Originally Published in CNN
Priscilla Alvarez - October 16, 2020
But just weeks from the presidential election, billboards picturing immigrants
who were previously arrested or convicted of crimes are up in six locations in Pennsylvania, a critical swing state.
"This was a ready, fire, aim kind of thing. Get this done now," a Department of Homeland Security official told CNN.
In the run up to November 3, and with early voting already underway, ICE and the Department of Homeland Security are amplifying with speeches, news conferences and billboards a message that the Trump administration has spent the better part of four years pushing: criticizing jurisdictions that limit cooperation between local law enforcement and federal immigration authorities.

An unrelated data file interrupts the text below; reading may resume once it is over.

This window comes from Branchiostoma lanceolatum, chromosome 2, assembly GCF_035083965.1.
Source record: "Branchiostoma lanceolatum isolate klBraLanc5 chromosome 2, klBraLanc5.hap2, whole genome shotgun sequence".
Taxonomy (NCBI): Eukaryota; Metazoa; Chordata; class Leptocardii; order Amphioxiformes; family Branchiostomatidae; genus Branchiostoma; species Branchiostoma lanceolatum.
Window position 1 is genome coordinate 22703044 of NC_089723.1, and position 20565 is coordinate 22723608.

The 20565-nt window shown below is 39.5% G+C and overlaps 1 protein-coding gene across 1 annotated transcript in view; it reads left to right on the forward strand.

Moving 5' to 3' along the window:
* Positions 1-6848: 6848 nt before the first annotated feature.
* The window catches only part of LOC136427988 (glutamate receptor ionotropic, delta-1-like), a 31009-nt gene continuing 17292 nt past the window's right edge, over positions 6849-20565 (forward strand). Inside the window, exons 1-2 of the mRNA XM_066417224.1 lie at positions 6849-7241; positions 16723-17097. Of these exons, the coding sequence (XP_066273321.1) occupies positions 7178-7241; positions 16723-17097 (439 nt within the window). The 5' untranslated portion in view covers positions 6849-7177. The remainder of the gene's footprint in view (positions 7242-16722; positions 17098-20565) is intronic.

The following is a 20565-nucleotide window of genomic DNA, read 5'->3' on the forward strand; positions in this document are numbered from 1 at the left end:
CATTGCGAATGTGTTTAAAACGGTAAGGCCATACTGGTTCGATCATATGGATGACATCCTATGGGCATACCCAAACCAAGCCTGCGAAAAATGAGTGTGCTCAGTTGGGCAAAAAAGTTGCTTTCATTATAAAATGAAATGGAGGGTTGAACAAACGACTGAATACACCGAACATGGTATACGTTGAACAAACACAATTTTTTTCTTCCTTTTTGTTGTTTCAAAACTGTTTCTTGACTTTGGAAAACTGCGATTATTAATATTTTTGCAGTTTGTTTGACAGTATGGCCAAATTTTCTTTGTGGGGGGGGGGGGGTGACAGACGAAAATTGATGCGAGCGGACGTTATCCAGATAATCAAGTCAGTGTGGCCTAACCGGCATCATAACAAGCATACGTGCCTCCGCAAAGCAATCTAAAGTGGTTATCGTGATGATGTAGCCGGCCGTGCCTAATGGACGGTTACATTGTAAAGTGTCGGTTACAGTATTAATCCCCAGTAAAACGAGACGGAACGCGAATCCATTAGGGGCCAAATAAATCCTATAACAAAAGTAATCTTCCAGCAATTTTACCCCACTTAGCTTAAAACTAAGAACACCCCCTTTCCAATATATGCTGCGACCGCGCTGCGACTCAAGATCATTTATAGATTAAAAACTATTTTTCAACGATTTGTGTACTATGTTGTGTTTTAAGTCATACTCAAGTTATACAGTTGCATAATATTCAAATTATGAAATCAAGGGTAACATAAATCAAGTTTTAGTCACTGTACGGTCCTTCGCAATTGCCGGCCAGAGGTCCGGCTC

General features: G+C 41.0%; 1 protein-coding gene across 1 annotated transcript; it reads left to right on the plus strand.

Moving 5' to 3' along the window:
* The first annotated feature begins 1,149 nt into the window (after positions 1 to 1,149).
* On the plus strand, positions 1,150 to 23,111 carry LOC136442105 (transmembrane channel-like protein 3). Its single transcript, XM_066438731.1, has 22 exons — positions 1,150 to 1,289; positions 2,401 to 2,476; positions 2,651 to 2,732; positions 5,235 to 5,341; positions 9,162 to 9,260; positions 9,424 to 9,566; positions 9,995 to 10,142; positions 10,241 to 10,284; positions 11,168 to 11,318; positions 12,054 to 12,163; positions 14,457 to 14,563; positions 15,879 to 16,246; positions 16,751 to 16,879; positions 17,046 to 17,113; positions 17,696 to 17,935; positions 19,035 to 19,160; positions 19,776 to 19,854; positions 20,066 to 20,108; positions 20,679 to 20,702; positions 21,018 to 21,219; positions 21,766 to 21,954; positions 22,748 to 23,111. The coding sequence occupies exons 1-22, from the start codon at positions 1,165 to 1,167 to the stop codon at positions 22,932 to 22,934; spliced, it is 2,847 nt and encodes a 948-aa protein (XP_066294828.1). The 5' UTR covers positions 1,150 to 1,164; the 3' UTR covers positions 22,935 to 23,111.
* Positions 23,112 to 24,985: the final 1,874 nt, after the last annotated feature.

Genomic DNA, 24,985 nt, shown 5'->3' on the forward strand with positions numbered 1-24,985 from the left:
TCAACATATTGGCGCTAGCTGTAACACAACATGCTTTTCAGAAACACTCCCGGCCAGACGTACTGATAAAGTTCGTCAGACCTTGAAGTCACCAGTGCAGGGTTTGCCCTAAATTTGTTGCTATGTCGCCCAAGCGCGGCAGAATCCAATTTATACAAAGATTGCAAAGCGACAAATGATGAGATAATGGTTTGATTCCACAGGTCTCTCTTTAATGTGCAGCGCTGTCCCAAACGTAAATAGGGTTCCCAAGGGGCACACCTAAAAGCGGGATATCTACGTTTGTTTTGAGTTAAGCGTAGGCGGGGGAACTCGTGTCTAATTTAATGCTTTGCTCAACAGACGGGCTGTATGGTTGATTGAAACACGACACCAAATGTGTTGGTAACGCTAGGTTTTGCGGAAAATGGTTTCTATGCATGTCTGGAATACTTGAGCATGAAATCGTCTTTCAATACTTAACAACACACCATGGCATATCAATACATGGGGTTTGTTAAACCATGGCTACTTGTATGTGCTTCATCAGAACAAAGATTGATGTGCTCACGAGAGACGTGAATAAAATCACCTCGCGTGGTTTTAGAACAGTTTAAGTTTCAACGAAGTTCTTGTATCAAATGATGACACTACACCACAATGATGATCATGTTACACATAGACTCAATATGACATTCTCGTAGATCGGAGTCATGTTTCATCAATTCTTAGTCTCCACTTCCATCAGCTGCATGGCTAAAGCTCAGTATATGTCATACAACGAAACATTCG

In 2016, President Donald Trump
flipped Pennsylvania by a small margin
-- 48.6% compared to 47.9% for Democratic nominee Hillary Clinton. To keep momentum, the Trump campaign is trying to maintain
, and grow, that support for the President -- a steep challenge after already losing some voters
in the state.
The administration's public actions on so-called "sanctuary cities" have taken on added significance as Trump ramps up his law-and-order campaign message, pulling in what should be apolitical law enforcement operations into a contentious presidential race.
Acting Homeland Security Secretary Chad Wolf ardently defended the billboards during a news conference in Philadelphia on Friday as DHS and ICE touted the apprehension of over 170 people who are subject for deportation.
"These billboards are important because we can no longer stand idly by while the public is being misled about the role ICE plays in keeping the public safe," Wolf said. "This campaign would be entirely unnecessary if local leaders would do their jobs and protect their communities by partnering with federal law enforcement."